I asked the kids what they thought went through the disciples' minds as Jesus did this.

"Uh? Okkkkkaaayyy?" I'd agree with that answer.

Peter couldn't handle it. "You shall never wash my feet." (John 13:8)

He was embarrassed. Embarrassed by His rabbi. Embarrassed that the man he followed would do something even below Peter's station. At that moment he probably would have been happier with something pretty.

And I get that. Because after reading this passage and hearing a sermon about a love that never gives up, I wonder why. I don't get it. I'm embarrassed.

Why, Lord? Why do you keep doing this? Day after day. It's the same old dirt. I can't keep it off my feet. I try and try and try. Why demean yourself to wash me when I'm just going to do it again? You are holy, so holy. Don't do this to yourself. I've tried it all already. I'll totally understand if you want to quit on me.

And I know I'm not the only one who feels this way because just an hour later one of the cutest children on the planet (who is not even mine) asked that very question of my husband during the children's sermon. Her three year old brain registered Christ's sacrifice, and her three year old lips questioned "why"?

"Because He loves us so much."

She took that in. "When will Jesus stop loving us?"

"Never. He will never ever stop loving us."

Her foster mother smiled. Eyes around the sanctuary glistened as the mystery of God's love was explained in the simplest of terms to the littlest of souls. Broken hearts in the room swelled with the abundant love of Christ.

That three year old heart bears the pain of abandonment. The people meant to care for her have given up on her. This morning, she was given the knowledge of a love that never ends. Never ever. It's something her mind just couldn't comprehend.

We are so used to giving up. We can't escape it. At some point in our lives someone has given up on us.

We've given up on ourselves.

So when God makes Himself low enough to put His face not into our face, into our feet, and say I will wash and wash and wash. Every day. Because love doesn't give up.

It's just too much.

And He was leading by example. "For I have given you an example that you should do just as I have done to you." His gift of love was one to be shared, never contained.

So who are you going to embarrass today? Who will find a love in you a love that never quits? Step away from the pretty things. It's time to get dirty.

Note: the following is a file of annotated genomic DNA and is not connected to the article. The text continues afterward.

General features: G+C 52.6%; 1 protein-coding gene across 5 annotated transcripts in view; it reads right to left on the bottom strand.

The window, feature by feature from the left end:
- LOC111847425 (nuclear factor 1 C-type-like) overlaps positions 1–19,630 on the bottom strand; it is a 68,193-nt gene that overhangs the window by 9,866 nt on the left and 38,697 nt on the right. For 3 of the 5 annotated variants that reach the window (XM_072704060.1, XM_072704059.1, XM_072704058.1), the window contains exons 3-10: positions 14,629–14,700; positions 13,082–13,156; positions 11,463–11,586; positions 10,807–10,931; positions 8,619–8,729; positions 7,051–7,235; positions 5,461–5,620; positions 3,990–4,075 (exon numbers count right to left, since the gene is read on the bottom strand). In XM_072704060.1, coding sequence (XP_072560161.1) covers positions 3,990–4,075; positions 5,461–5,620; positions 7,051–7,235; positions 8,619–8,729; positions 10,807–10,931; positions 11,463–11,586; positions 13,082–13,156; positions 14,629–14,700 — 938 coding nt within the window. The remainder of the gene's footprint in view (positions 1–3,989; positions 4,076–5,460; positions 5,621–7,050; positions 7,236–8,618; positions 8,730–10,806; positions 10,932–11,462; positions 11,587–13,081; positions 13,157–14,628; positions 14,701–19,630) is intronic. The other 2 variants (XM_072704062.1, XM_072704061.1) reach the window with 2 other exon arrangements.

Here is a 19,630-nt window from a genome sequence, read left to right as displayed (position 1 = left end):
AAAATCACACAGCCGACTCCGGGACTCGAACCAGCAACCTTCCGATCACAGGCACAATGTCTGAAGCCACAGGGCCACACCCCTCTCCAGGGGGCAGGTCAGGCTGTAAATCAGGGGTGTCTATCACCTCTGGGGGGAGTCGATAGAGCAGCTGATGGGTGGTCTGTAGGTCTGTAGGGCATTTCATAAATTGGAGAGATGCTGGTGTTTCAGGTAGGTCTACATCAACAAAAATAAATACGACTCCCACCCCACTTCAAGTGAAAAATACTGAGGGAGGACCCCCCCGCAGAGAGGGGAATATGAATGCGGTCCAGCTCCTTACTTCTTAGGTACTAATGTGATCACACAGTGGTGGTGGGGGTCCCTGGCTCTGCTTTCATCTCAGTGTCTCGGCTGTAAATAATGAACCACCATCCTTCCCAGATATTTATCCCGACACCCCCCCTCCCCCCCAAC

I'm praying for you this week, Sweet Friends. Praying that you are overwhelmed by Christ's love. Praying that His love steps into your life in a way that inspires you to serve others. Praying that you know you will always give up on yourself before Jesus does.

Because Jesus will never stop loving you. Never ever.

Thursday, March 20, 2014

Just Say "Amen!"

My eyes closed, I tried to muscle in a few more minutes of sleep to the din and scuffling of newly awakened small people above me. Then the phone rang.

A sick friend, a working husband. Can I watch the kids?

"Of course. Sure, no problem."

I hadn't forgotten my last words before bed last night. "I think tomorrow we're just going to take it easy. I need to catch up on my Bible reading. Maybe I'll blog."

But when a friend needs you, things change. And I thought to myself, how will I best serve the Lord and my neighbor today? Reading the Bible to myself, or helping a friend in need? Well, if I remember correctly, it was the "holy" people that passed by the left-for-dead Samaritan. No brainer. I looked at my husband and said, "This is the day the Lord has made. I didn't make it, so I'll do what He wants me to do."

Do I always have that clarity or goodwill at 6 am? Uh no. So it is here that I give some mighty praise to the Holy Spirit who has borne in me a love that surpasses all sleep deprivation. It also helps that my friend is just so cool, and her kids are sweet.

The children showed up as mine stampeded downstairs. The TV clicked on, and those two little ones got a dose of the pre-schoolday routine that we take for granted. When the three oldest made their exit, I knew I would have to be more strategic with my morning. Beginning with some quiet time. Funny, God gave that to me too. Somehow that Bible time that would have been my excuse to forsake my sister in Christ was even more of a blessing because I wasn't actually anticipating being able to get it accomplished.